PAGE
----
Review: “Rampart” a Rough, Gripping Ride

Within the rich history of film there have been any number of corrupt cops, and within this group is a sub-species: the pill-popping, trigger happy loose cannon operating under a code of morality hopelessly detached from reality. Think Denzel Washington in “Training Day,” Harvey Keitel in “Bad Lieutenant,” or Gary Oldman in “The Professional.” Now comes Woody Harrelson, as Dave “Date Rape” Brown, the most ruthless member of the LAPD’s most notorious division.

Directed by Oren Moverman (“The Messenger”), who co-wrote the film with neo-noir master James Ellroy, “Rampart” follows Brown as he’s fast approaching his breaking point. A Vietnam vet with some 20 years on the LAPD, he’s already got a questionable shooting on his record, two failed marriages, a daughter that’s scared of him and another who hates him, a serious substance abuse problem and a libido with no "off" switch.

Harrelson shook off his “Cheers” good guy rep playing a drug-fueled murderer in “Natural Born Killers,” and he does it again here, but without the glee. Harrelson’s Brown is a one-man army, the only guy on the force who--in his own hopelessly compromised opinion--understands the stakes and possesses the morality clarity needed to win that war. He’s a chain-smoking panther whose diet consists mostly of gin-soaked olives, ready—nay, eager—to drop the hammer on the bad guys, and Harrelson plays the part magnificently.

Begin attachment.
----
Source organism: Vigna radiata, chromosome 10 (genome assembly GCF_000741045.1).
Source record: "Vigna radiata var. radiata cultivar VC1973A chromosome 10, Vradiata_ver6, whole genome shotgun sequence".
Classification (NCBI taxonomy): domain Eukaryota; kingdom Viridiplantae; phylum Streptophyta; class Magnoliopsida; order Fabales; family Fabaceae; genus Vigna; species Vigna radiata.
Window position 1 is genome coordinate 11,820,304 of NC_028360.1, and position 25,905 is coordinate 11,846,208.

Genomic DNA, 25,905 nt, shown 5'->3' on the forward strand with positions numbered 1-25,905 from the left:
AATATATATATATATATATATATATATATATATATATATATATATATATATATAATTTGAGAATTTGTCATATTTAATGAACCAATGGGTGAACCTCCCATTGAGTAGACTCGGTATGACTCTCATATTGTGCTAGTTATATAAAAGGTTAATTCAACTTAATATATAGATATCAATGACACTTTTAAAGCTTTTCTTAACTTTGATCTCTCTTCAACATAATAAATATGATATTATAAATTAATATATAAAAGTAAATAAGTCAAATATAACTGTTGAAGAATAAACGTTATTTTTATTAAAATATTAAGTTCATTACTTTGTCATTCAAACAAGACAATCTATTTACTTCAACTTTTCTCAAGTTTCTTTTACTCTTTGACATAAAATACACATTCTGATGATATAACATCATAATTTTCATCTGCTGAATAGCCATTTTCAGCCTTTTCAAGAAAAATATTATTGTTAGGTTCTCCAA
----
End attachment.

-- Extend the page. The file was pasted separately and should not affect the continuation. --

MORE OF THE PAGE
Moverman adds an extra layer of confusion to Brown by constantly showing him through windows, in reflections, across rooms, from behind—we can never quite get a good look at him, and his world is littered with noise, the chatter of fellow diners in a restaurant, the pop of guns, roar of engines. Brown’s psyche is under such constant assault from the countless things we all manage to filter out.

It’s too bad that Moverman and Ellroy constructed such an unbelievable family situation for Brown, one finds him with two ex-wives who are sisters and next-door neighbors, and raising together the daughters they had with Brown. Maybe this is happening somewhere in the City of Angels, but its implausibility is a distraction, and Brown’s story could’ve been told without it.

“Rampart” is a gripping character study of a man whose life of service to his country and community has left him drained and defenseless, left with only an insatiable hunger for sex, drugs and violence--anything that can make him feel--and a hopelessly skewed sense of justice.

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